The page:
In the year of the triple-doubles around the league, LeBron has quietly racked up a career-best 10 of his own for the top team in the Eastern Conference. And now that Kevin Love and J.R. Smith are finally back from injury, LeBron has his full ensemble to work with on a nightly basis as the postseason nears (26.4 points, 10.8 rebounds, 9.2 assists in his last five games).

 

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LeBron James was in the zone vs. Utah, scoring 33 points to power a victory.

4. Kawhi Leonard, San Antonio Spurs

Last week: No. 3

Leonard and the Spurs are locked into a late-game battle with the Golden State Warriors for the No. 1 spot in the Western Conference playoff chase, though it’s not clear how much coach Gregg Popovich will allow that to factor into his deployment of his best player as the regular season closes out (26.4 points, 6.0 rebounds, 3.5 assists in his last five games).

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Kawhi Leonard finishes with 34 points in the Spurs' home loss to the Blazers.

5. Isaiah Thomas, Boston Celtics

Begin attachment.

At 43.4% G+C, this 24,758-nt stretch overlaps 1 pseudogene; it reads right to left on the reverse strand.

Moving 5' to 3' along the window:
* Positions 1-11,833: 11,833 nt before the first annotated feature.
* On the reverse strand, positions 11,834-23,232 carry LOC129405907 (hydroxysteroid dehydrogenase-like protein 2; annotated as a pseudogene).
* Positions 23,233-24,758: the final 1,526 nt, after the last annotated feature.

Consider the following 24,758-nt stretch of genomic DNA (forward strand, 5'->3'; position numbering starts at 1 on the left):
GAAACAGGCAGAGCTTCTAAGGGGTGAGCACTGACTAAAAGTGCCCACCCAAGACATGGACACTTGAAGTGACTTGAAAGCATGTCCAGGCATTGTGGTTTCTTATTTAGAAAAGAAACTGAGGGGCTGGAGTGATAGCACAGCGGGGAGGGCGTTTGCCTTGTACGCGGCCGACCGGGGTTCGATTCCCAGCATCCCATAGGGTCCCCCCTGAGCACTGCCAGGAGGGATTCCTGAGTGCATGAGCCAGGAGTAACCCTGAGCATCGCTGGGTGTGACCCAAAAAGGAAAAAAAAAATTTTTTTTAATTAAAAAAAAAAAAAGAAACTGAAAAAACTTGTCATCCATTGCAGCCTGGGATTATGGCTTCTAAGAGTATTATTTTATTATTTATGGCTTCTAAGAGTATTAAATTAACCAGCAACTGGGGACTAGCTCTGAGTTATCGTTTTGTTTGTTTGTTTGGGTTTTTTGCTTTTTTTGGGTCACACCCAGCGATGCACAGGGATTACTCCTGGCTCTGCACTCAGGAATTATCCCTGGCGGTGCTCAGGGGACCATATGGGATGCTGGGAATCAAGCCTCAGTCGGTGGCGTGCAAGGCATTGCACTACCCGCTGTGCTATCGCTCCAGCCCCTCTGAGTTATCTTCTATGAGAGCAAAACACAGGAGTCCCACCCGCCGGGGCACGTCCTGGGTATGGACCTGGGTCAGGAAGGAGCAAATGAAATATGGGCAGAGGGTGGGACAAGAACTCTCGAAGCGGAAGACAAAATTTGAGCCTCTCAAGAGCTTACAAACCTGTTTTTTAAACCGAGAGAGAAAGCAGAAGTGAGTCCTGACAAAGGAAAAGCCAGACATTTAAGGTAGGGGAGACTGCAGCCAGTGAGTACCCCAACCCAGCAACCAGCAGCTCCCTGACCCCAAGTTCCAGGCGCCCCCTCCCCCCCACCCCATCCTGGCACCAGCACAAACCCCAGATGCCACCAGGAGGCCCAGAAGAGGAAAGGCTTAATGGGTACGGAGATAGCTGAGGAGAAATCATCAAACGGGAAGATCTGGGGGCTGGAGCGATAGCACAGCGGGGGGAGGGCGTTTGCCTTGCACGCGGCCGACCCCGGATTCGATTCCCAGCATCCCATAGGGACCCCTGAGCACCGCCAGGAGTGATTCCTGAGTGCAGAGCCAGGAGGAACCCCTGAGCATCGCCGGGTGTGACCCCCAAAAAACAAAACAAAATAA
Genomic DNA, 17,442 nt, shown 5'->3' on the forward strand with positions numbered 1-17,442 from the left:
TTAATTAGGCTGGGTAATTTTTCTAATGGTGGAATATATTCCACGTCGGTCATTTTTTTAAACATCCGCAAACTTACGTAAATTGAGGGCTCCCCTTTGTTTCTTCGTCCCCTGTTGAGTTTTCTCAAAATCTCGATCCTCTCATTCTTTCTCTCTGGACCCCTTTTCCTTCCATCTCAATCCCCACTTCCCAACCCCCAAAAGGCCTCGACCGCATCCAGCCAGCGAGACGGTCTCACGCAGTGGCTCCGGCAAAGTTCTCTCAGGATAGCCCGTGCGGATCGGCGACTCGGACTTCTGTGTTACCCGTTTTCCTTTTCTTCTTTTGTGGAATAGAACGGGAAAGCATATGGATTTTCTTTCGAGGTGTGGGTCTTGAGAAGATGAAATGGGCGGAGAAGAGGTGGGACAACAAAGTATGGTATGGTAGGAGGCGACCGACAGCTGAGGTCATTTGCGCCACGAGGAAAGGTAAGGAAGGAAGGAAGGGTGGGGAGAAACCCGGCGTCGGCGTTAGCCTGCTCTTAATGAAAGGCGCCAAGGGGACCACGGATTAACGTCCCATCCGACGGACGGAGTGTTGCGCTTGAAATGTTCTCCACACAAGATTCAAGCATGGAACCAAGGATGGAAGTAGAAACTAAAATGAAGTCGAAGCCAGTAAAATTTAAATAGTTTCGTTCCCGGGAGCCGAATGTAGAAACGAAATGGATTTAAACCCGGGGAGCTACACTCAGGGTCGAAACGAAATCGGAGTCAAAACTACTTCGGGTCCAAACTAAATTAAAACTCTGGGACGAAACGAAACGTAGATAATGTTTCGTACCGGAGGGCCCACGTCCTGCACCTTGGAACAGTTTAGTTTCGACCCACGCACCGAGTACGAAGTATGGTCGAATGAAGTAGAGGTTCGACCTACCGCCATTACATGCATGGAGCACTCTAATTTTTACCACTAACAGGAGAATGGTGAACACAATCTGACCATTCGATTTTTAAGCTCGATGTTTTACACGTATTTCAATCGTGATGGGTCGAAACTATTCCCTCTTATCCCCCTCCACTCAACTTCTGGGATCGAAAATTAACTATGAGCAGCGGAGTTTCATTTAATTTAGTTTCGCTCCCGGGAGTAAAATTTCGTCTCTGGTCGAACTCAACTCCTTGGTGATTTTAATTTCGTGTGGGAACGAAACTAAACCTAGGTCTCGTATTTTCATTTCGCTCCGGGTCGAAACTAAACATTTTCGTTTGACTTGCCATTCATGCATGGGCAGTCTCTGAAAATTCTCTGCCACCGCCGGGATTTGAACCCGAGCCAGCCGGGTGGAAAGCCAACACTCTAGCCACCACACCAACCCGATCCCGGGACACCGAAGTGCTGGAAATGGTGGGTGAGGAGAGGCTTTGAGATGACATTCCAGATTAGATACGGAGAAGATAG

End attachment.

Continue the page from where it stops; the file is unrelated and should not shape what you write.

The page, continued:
Last week: No. 5

The injury bug has hit Thomas and the Celtics as well. He’ll miss Boston’s next two games (tonight in Brooklyn and Sunday in Philadelphia) with a bone bruise in his knee. But he’s expected back for Monday’s home showdown against a Washington Wizards still bent on challenging the Celtics for the No. 2 spot in the Eastern Conference standings. Thomas should be well rested and eager for his final crack at a Wizards team that he’s riddled for 28.7 points and 9.3 assists this season (25.4 points, 3.8 assists, 2.2 steals in his last five games).

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Isaiah Thomas and Co. get a runaway win against the Timberwolves.

6. John Wall, Washington Wizards

Last week: No. 6